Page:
If the master has been running previously without binary logging enabled, the log name and position values displayed by SHOW MASTER STATUS or mysqldump --master-data will be empty. In that case, the values that you need to use later when specifying the slave’s log file and position are the empty string (’’) and 4.

At this point, if you are setting up a new pairing and there’s no data in the Master, you can exit the client and release the locks on the tables.
If you do have data on the master, you need to sync that data first, so don’t quiet the client just yet.

Initial Sync between master and slave

If you accidently (grrr) exited the console where you invoked the FLUSH TABLES statement, go back and do the previous step again, you deserve it.

If you didn’t (good boy/girl), open another command line (OS, not mysql) on your master and invoke:

shell> mysqldump —user=user —password=password —all-databases —master-data | gzip > masterdump.sql.gz

This will create a new little archive for you to transfer to the slave faster.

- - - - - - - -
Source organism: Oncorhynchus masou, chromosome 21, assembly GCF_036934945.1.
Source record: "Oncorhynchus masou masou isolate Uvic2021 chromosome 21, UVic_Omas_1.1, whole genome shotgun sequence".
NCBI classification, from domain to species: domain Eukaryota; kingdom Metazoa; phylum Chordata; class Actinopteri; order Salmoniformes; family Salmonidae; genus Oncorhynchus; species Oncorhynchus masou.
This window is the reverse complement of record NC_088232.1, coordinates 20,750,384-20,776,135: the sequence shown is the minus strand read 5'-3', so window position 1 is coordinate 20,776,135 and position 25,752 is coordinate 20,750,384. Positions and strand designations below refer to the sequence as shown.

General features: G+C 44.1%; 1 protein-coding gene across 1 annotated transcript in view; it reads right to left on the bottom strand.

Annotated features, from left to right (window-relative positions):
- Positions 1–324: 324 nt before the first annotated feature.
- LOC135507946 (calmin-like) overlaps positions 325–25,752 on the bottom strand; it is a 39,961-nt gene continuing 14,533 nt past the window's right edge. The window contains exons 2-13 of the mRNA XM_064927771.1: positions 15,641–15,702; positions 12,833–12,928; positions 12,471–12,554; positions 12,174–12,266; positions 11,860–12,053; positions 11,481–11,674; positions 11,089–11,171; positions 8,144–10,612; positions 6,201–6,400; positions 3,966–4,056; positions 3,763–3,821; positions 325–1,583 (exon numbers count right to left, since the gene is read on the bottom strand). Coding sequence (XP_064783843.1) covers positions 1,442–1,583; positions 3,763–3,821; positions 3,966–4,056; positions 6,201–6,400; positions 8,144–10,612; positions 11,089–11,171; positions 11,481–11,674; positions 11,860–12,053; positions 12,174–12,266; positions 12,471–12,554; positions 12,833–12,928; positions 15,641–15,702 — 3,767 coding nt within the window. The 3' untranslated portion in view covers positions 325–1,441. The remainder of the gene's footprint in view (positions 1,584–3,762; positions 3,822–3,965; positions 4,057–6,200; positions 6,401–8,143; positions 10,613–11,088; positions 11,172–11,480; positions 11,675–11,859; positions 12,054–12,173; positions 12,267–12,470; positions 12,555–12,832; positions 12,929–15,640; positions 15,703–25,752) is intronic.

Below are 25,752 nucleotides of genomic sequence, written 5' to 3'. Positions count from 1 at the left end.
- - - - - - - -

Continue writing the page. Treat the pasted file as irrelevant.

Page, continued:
When you dump with --master-data the dump will also include a statement that directs the slave to the master (CHANGE MASTER TO).
Now you can go back to your mysql console and either quit it or invoke:


If your database is extremely large, dumping the SQL is not the fastest / smartest thing to do. Creating a snapshot using raw data files would probably make more sense.

Import Master data into slave

First, start the slave (if it’s already up, stop it) with the --skip-slave option:

shell>> /etc/init.d/mysql start —skip-slave

Now import the dump you created before (assuming that you transfered before):

shell>> mysql < masterdump.sql

Set the Master configuration on the slave

Fire up your slave database console and invoke the CHANGE MASTER statement:

→ MASTER_HOST=‘master_host_name’,
→ MASTER_USER=‘replication_user_name’,
→ MASTER_PASSWORD=‘replication_password’,
→ MASTER_LOG_FILE=‘recorded_log_file_name’,
→ MASTER_LOG_POS=recorded_log_position;

the MASTER_LOG_FILE and MASTER_LOG_POS values should be values you got from invoking MASTER STATUS on the beginning of this process.

Start the slavery again!



Setting Up Rails